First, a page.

Freedom in the World

Armenia

Armenia

Freedom in the World 2006

2006 Scores

Status

Partly Free

Freedom Rating
(1 = best, 7 = worst)

4.5

Civil Liberties
(1 = best, 7 = worst)

4

Political Rights
(1 = best, 7 = worst)

5
Overview: 


A November 2005 national referendum on establishing a clearer separation of powers among the judicial, executive, and legislative branches of government in Armenia was emblematic of the continued standoff between the country's ruling coalition and the political opposition. While the opposition encouraged a "no" vote, believing that the proposed reforms did not go far enough, Armenian election officials said 94 percent of voters who cast their ballots backed the amendments proposed by President Robert Kocharian. In a country known for its public apathy, the turnout of 64 percent of eligible voters was questioned by the Council of Europe and U.S. State Department, as well as the political opposition. 

Following a brief period of independence from 1918 to 1920, a part of the predominantly Christian Transcaucasus republic of Armenia became a Soviet republic in 1922, while the western portion was ceded to Turkey. Armenia declared its independence from the Soviet Union in September 1991, following a nationalist movement for autonomy that had gained in strength during the Gorbachev period and became stronger once it became apparent by the late 1980s that the USSR would likely disintegrate.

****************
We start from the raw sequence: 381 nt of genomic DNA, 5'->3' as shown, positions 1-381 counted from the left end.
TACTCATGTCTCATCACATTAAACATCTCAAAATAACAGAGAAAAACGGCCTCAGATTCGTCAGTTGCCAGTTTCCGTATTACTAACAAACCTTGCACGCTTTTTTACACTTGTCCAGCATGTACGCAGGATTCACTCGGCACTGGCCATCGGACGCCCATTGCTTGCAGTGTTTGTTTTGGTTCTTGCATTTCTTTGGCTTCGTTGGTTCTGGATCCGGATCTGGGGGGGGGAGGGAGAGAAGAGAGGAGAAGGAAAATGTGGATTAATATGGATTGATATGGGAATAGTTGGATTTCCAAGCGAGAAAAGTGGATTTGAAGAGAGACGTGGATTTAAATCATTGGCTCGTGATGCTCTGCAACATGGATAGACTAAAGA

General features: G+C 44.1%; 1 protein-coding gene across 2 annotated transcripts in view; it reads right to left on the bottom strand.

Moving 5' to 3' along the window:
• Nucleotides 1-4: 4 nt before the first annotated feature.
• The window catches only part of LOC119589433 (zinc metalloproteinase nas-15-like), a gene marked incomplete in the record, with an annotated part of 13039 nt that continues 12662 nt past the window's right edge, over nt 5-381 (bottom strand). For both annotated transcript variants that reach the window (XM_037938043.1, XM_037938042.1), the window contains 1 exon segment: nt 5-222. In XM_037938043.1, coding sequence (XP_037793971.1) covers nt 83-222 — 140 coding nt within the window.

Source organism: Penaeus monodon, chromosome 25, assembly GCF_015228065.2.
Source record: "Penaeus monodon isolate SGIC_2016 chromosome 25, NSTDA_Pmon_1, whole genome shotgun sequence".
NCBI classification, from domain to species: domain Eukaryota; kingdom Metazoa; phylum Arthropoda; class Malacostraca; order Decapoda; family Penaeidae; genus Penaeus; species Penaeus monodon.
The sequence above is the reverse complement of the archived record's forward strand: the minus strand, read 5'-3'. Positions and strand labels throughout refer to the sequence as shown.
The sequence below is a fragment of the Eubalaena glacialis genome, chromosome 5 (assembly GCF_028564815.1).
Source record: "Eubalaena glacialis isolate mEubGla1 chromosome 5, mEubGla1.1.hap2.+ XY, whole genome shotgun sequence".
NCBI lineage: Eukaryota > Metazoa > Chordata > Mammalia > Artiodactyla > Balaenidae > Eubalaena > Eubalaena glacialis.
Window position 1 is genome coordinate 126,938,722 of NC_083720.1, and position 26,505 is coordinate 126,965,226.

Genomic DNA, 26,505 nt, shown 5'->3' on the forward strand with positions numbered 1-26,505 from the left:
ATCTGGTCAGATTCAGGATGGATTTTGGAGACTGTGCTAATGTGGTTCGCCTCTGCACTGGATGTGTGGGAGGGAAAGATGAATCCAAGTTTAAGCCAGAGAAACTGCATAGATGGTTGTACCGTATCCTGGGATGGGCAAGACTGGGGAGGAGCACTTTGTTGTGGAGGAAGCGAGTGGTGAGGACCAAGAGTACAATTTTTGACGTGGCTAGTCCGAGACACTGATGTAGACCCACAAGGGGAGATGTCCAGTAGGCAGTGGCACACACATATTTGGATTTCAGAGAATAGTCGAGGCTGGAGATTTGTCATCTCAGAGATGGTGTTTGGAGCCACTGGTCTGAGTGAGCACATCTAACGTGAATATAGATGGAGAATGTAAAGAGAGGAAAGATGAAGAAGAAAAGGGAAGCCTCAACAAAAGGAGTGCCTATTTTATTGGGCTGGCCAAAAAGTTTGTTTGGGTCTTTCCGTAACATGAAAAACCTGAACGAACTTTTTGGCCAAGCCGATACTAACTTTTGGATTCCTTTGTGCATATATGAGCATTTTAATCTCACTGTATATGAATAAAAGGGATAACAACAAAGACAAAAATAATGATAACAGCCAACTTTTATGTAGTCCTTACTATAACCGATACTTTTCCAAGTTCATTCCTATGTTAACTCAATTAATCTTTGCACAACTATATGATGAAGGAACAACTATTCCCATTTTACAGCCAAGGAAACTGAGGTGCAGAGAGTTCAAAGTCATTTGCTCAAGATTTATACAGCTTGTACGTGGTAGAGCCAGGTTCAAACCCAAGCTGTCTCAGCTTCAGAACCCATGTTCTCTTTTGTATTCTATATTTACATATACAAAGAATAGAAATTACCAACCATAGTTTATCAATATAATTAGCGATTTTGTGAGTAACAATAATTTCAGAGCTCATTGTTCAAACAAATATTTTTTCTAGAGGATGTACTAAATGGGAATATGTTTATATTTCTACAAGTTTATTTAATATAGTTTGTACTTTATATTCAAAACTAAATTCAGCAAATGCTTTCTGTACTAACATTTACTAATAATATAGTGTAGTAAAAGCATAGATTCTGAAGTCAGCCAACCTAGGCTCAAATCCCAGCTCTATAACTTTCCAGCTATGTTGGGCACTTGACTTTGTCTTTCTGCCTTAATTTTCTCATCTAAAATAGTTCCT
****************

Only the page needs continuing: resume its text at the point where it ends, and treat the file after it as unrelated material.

The banning of nine political parties prior to the 1995 parliamentary elections ensured the dominance of President Levon Ter Petrosian's ruling Armenian National Movement (ANM) coalition. In February 1998, Petrosian stepped down following the resignation of key officials in protest of his gradualist approach to solving the conflict over Nagorno-Karabakh, the disputed enclave in Azerbaijan. Prime Minister Robert Kocharian, the former president of Nagorno-Karabakh, was elected president in March of that year with the support of the previously banned Armenian Revolutionary Federation-Dashnaktsutiun.

Parliamentary elections in May 1999 resulted in an overwhelming victory for the Unity bloc, a new alliance of Defense Minister Vazgen Sarkisian's Republican Party and former Soviet Armenian leader Karen Demirchian's People's Party, which campaigned on a political platform of greater state involvement in the economy and increased social spending. In June, Sarkisian was named prime minister and Demirchian became Speaker of parliament.